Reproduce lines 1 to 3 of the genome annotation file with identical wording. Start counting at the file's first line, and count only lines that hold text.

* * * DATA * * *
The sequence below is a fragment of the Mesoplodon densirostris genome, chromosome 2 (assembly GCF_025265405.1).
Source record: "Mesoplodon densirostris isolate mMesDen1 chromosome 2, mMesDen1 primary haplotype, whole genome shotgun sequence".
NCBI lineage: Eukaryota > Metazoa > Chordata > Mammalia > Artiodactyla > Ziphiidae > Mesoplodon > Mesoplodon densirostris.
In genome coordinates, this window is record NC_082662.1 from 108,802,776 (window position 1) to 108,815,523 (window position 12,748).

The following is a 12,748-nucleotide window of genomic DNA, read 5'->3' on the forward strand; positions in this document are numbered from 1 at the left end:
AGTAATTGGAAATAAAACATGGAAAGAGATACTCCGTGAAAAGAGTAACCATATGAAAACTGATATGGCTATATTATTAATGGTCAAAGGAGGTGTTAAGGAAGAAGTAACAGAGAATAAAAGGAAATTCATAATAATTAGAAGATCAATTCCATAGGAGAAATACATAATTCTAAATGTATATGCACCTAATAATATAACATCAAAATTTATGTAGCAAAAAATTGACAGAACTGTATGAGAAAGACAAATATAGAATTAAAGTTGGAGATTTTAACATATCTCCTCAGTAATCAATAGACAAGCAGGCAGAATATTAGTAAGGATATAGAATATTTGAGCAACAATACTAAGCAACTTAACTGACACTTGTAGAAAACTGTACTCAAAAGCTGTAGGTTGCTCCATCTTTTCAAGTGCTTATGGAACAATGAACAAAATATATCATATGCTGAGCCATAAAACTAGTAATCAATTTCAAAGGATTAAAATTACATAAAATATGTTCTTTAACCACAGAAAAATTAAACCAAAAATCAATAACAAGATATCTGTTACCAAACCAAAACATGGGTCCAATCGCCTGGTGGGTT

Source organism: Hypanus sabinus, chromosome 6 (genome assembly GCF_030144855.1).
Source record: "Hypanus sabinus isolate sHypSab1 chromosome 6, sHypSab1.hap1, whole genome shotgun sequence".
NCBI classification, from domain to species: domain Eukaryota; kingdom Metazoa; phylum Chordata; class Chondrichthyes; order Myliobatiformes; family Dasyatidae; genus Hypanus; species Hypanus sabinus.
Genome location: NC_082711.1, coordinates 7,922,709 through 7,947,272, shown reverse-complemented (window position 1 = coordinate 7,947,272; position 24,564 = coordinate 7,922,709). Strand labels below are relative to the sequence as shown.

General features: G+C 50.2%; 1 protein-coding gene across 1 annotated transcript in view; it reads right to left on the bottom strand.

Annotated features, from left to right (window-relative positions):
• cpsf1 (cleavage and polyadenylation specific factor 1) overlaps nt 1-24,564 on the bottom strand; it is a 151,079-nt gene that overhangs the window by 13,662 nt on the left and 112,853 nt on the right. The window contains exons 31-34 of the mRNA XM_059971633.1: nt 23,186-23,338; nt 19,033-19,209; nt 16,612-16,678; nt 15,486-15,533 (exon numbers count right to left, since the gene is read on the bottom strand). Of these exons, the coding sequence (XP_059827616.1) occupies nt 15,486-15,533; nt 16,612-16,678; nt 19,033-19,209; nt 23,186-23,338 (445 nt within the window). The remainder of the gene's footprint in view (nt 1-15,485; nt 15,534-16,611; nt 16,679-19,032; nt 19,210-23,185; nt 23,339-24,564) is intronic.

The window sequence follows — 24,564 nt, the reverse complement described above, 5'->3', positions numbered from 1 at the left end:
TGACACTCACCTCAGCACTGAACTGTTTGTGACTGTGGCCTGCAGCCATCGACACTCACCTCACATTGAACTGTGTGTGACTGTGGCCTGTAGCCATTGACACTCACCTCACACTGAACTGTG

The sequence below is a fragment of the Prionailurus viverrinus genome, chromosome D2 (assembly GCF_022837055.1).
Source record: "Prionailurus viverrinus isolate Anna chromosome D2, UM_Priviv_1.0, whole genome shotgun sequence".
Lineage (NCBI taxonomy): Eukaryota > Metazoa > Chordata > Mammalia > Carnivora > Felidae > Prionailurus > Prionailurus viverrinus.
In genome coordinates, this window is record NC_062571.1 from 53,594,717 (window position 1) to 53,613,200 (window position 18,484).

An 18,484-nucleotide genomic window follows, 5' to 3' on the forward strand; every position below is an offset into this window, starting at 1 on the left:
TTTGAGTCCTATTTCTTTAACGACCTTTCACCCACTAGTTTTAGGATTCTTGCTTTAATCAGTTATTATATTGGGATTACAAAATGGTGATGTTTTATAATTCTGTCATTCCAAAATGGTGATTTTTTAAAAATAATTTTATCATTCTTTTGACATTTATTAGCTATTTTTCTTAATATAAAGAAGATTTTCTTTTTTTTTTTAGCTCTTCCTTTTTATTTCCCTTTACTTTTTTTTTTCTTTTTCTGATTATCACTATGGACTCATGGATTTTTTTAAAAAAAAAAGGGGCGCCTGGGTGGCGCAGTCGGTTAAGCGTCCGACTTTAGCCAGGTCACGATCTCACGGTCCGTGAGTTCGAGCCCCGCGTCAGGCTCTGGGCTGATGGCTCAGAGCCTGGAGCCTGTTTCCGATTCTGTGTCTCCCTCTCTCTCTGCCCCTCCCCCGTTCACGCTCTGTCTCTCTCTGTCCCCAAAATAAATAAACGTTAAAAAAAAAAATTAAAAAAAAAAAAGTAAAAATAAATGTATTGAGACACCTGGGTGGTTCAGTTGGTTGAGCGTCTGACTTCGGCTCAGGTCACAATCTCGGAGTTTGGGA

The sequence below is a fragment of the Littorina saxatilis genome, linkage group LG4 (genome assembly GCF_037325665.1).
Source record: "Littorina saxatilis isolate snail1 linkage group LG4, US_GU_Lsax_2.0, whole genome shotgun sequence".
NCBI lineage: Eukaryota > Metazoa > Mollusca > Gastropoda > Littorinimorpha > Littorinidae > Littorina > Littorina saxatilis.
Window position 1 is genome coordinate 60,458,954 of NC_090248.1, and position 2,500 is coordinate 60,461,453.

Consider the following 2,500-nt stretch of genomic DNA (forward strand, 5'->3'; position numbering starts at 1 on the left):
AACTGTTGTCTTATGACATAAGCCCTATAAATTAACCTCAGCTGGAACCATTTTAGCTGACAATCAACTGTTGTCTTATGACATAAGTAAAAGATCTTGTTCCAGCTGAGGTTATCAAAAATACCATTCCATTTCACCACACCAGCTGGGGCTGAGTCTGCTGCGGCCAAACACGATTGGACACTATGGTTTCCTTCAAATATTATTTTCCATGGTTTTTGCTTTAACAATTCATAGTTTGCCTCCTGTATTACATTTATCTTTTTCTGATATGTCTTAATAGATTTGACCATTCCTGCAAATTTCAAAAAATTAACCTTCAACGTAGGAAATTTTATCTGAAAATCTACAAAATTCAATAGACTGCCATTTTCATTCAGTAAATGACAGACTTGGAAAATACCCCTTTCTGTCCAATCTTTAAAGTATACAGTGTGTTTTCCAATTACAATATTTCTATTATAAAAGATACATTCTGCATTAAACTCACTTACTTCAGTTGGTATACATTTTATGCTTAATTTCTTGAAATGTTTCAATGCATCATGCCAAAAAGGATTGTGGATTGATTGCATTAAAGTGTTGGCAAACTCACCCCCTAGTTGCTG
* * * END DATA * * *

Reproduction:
The sequence below is a fragment of the Mesoplodon densirostris genome, chromosome 2 (assembly GCF_025265405.1).
Source record: "Mesoplodon densirostris isolate mMesDen1 chromosome 2, mMesDen1 primary haplotype, whole genome shotgun sequence".
NCBI lineage: Eukaryota > Metazoa > Chordata > Mammalia > Artiodactyla > Ziphiidae > Mesoplodon > Mesoplodon densirostris.